>


























          --
          Taran Rampersad
          cnd@...

          http://www.knowprose.com
          http://www.your2ndplace.com
          http://www.opendepth.com
          http://www.flickr.com/photos/knowprose/

          "Criticize by Creating" - Michelangelo
          "The present is theirs; the future, for which I really worked, is mine." - Nikola Tesla
        • Dr. Steve Eskow
          Claude, Bauerlein quotes Nielsen as saying this:
          Message 4 of 14 , Oct 2, 2008
          • 0 Attachment
            Claude,

            Bauerlein quotes Nielsen as saying this:

            <<Nielsen concisely outlines the difference: "I continue to believe in the linear, author-driven narrative for educational purposes. I just don't believe the Web is optimal for delivering this experience. Instead, let's praise old narrative forms like books and sitting around a flickering campfire — or its modern-day counterpart, the PowerPoint projector," he says. "We should accept that the Web is too fast-paced for big-picture learning. No problem; we have other media, and each has its strengths. At the same time, the Web is perfect for narrow, just-in-time learning of information nuggets — so long as the learner already has the conceptual framework in place to make sense of the facts.">>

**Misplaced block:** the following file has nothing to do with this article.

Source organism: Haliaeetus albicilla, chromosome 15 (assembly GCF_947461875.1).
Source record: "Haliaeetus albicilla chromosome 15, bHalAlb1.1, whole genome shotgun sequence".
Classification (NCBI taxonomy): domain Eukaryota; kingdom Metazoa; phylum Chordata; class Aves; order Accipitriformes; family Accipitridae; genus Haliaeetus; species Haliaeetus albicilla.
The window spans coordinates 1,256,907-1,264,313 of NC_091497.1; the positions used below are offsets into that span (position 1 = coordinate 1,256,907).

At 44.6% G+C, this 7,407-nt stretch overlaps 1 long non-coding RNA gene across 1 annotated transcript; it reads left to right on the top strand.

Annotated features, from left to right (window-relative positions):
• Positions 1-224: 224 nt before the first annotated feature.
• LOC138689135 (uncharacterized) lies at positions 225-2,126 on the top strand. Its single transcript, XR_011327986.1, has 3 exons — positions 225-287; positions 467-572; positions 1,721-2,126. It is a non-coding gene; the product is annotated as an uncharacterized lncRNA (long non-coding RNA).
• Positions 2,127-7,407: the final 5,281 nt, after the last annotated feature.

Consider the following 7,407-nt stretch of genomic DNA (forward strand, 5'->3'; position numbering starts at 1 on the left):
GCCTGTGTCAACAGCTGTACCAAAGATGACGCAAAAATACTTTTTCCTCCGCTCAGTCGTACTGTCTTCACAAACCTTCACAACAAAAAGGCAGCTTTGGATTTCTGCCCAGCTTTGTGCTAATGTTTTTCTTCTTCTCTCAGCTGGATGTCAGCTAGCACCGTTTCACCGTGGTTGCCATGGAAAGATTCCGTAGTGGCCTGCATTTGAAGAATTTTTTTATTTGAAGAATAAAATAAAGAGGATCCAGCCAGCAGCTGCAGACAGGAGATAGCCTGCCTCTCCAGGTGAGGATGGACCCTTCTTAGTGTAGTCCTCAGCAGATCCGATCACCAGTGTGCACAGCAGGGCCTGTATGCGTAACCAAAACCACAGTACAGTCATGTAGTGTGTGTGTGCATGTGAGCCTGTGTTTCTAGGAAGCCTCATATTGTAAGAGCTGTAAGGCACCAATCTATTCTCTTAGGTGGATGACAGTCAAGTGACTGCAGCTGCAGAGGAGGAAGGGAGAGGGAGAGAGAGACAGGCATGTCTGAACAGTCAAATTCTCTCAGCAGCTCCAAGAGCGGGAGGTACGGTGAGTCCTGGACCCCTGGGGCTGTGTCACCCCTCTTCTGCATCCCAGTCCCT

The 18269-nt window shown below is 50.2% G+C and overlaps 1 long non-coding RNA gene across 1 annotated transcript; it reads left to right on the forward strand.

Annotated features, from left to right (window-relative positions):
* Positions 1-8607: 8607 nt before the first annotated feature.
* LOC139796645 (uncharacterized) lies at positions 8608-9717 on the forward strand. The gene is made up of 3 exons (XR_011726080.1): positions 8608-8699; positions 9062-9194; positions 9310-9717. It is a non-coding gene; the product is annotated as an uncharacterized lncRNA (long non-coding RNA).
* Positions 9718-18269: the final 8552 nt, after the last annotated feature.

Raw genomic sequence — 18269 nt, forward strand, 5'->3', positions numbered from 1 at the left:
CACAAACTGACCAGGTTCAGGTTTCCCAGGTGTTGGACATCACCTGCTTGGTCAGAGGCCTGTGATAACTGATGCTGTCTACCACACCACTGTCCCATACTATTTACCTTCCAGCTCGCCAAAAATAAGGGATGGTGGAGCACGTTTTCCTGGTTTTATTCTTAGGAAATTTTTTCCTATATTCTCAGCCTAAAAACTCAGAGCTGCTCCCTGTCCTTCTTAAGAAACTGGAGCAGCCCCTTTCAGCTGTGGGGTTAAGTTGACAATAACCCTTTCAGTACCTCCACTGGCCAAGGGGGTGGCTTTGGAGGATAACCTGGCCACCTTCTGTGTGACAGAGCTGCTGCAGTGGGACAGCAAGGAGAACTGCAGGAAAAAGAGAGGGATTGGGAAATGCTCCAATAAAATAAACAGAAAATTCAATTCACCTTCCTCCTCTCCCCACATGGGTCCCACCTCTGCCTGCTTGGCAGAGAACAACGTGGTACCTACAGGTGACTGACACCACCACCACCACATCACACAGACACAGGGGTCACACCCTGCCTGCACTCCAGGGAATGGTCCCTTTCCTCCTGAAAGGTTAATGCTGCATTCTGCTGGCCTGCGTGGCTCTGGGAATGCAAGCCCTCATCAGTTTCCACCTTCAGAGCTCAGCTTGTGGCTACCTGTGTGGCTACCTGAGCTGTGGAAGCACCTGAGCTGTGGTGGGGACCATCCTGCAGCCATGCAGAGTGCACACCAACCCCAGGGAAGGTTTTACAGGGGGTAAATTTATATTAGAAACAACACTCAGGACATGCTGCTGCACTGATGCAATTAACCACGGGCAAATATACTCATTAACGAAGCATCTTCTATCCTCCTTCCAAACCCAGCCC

Is this an accurate quote? Does it properly represent Nielsen's conclusions about the Net and the Web as educational tools? Do we here agree with Nielsen that the Web is not optimal for "big-picture learning"?

            Bauerlein also cites a number of studies which find little or no educational benefit from current uses of "edtech." Has he distorted the evidence by selecting only those studies that suit his case?